“Gradually they transfer that knowledge and begin to understand the structure of words and grammatical context,” Petrea says. “Children can’t learn it all at once. We give it to them little by little during the course of the year.”

By the time the students are in the fifth grade, that “little” has added up. Superintendent Peter Gorman paid a visit to the school, and Petrea says he liked what he saw. “He was amazed that our fifth-graders were being taught algebra.”


Shining through

Principal Lenora Shipp credits Bright Beginnings for helping get students off to a good start at Sedgefield Elementary. Bright Beginnings is a full-day, literacy-based pre-K program, with the goal of helping students perform at grade level for reading by the third grade. It serves more than 3,100 students in CMS.

“We have one of the best site programs in CMS,” says Shipp, who’s been the principal for eight years. She relies heavily on the program for the population she serves. Ninety-four percent of the students at Sedgefield are on free or reduced lunch. “We’ve been successful with the children, and we have both a challenging and at-risk population.”

One of the components of Bright Beginnings is a writing program. “We have the kids start writing early. If we can catch these students at pre-K and carry them through the fifth grade, they’re going to succeed. Many are top-level students when they graduate fifth grade. They leave here and do well in middle school.”

Shipp also notes that the school’s facilities play a key role. They moved into a new building in 2002. “We jumped onboard with technology, and that has made a difference,” she says. “We offer accelerated reading and accelerated math on our computers.”


As Romans do

Charlotte-Mecklenburg Schools has offered a Montessori magnet program since 1992. It began with one school in the district, and today there are three. While the schools teach students in elementary grades, the structure of the schools is very different from most elementary schools. The students are grouped in classes of pre-K and kindergarten, first to third, and fourth to fifth grades.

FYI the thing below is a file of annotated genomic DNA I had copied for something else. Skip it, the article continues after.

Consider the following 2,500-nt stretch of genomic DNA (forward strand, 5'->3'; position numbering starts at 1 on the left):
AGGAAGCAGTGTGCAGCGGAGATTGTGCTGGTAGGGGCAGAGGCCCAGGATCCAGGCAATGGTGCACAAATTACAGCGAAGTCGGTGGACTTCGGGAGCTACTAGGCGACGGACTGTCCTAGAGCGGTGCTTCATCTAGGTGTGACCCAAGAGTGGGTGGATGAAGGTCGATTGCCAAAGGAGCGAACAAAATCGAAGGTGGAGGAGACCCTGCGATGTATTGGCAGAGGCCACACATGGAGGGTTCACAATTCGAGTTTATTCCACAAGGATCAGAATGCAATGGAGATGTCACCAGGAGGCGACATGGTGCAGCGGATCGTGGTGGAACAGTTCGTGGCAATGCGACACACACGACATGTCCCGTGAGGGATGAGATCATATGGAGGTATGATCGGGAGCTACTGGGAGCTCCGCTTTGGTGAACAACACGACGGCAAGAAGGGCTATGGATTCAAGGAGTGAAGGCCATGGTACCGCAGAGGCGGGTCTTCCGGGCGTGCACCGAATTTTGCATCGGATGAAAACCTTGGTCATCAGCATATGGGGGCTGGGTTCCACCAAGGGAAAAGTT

“This allows the younger students to have role models in the older students because it is multiaged,” says Robbie Kale, director of magnet programs for CMS. “Because they’re multiaged a lot of them are self-paced. That’s the best way to grow a Montessori school.”

Chantilly Montessori school opened two years ago, starting out only serving pre-K through kindergarten. Each year it will add a grade until it includes fifth-graders. The other two schools in the district are Highland Mill and Park Road.

Students are taught with materials specifically designed for the program. Blocks are used in math, puzzle maps are used in geography, and there’s a Practical Life course that uses materials for food preparation. Teachers at the school must be certified Montessori trained.

“It’s about looking at the way children learn and making sure you provide the environment,” Kale says about the teaching style that is based on the practices of Maria Montessori, an early-twentieth-century Roman educator. “It does give a lot of freedom for children to explore, but it’s very strategically placed. ”

Kale says the schools’ appeal has grown, as there are waiting lists for enrollment. Selection is based on a lottery system.


Jarvis Holliday is an associate editor at this magazine.

Categories: Feature